There seems to be a lot floating around the Internet this week so far about Internet ads being problematic or not as reliable, and while I certainly don’t want to just regurgitate what I’m seeing there, I do think it’s interesting and worth elaborating on. For starters, Digiday has pointed out that some publishing models and platforms (so aspiring bloggers and blog-starters, take note) are getting extremely sloppy with dishing out ads, and this is a good reminder that we shouldn’t be so blindly accepting of technology like geotargeting. This comes from Digiday, who in turn is analyzing a celebrity blog called Crazy Days and Nights:
“In some instances, tens of display ads are stacked atop each other on the site, often for the same advertiser... The site’s homepage loads tracking tags from a whopping 95 different ad companies.This type of publisher behavior supposedly violates the policies of many major ad tech providers — it’s hard to believe this is good for users or advertisers — but the reality is they do relatively little to enforce them because it isn’t in their interests to do so. The ad tech world is often paid by transaction, so its short-term interest is in driving up transactions, whether they’re good or bad.”
If you don’t understand what any of this means, the gist is this: The site will benefit in the short-term because it gets money from all these advertisers, but they are likely to be of little relevance to the end user, so they will ultimately be ignored. (Or, in some cases, the end user will see multiple instances of the same ad simultaneously.) It’s a short-term win that will damage your reputation, so watch out for it.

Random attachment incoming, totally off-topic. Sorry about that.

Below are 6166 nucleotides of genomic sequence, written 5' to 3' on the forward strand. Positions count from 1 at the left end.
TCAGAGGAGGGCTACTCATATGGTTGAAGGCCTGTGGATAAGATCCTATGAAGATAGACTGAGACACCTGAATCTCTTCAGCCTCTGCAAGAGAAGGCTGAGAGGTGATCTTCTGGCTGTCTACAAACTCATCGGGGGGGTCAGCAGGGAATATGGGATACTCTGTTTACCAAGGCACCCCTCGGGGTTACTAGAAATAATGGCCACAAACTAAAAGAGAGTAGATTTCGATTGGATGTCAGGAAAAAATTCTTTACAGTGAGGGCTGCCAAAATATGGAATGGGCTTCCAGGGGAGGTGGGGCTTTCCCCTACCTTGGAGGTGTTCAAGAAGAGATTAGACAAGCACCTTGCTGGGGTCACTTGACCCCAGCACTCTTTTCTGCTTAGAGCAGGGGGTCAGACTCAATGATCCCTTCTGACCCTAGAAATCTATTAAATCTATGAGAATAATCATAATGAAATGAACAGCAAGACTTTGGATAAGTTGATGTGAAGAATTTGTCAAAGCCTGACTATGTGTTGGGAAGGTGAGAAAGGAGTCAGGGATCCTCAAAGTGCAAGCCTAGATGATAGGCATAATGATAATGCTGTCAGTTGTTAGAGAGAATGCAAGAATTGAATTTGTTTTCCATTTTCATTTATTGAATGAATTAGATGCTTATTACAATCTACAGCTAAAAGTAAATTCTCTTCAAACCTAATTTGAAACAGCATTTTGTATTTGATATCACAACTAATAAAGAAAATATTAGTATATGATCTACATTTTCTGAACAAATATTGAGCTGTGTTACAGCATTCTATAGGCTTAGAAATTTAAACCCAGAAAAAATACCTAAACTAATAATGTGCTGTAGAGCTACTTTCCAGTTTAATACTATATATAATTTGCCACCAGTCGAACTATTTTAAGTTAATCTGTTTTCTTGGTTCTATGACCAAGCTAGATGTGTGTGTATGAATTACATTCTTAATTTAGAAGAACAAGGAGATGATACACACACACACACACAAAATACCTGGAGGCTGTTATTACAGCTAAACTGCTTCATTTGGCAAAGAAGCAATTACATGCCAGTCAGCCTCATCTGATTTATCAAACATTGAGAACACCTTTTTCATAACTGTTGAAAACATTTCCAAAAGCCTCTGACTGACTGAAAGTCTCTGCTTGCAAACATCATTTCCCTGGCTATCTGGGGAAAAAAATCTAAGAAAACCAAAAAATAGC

Similarly, Business Insider has a great list of ways Facebook says everybody is doing social advertising wrong and guess what: There’s some overlap here. This comes from last October, and the two main points I think to take away are that people should, in general, stop chasing immediate gains for big-picture damage and to also not be so caught up on numbers. It’s quality, not quantity, of engagement that we all should care about. Yes?
David Wolinsky is a freelance writer and a lifelong Chicagoan. In addition to currently serving as IFC’s comedy, film, and TV blogger, he's also a comedy-writing instructor for Second City and an adjunct professor in DePaul’s College of Computing and Digital Media. (He also co-runs a blog behind the DePaul class, DIY Game Dev.) He was the Chicago city editor for The Onion A.V. Club where he provided in-depth daily coverage of this city's bustling arts/entertainment scene for half a decade. His first career aspirations were to be a game-show host.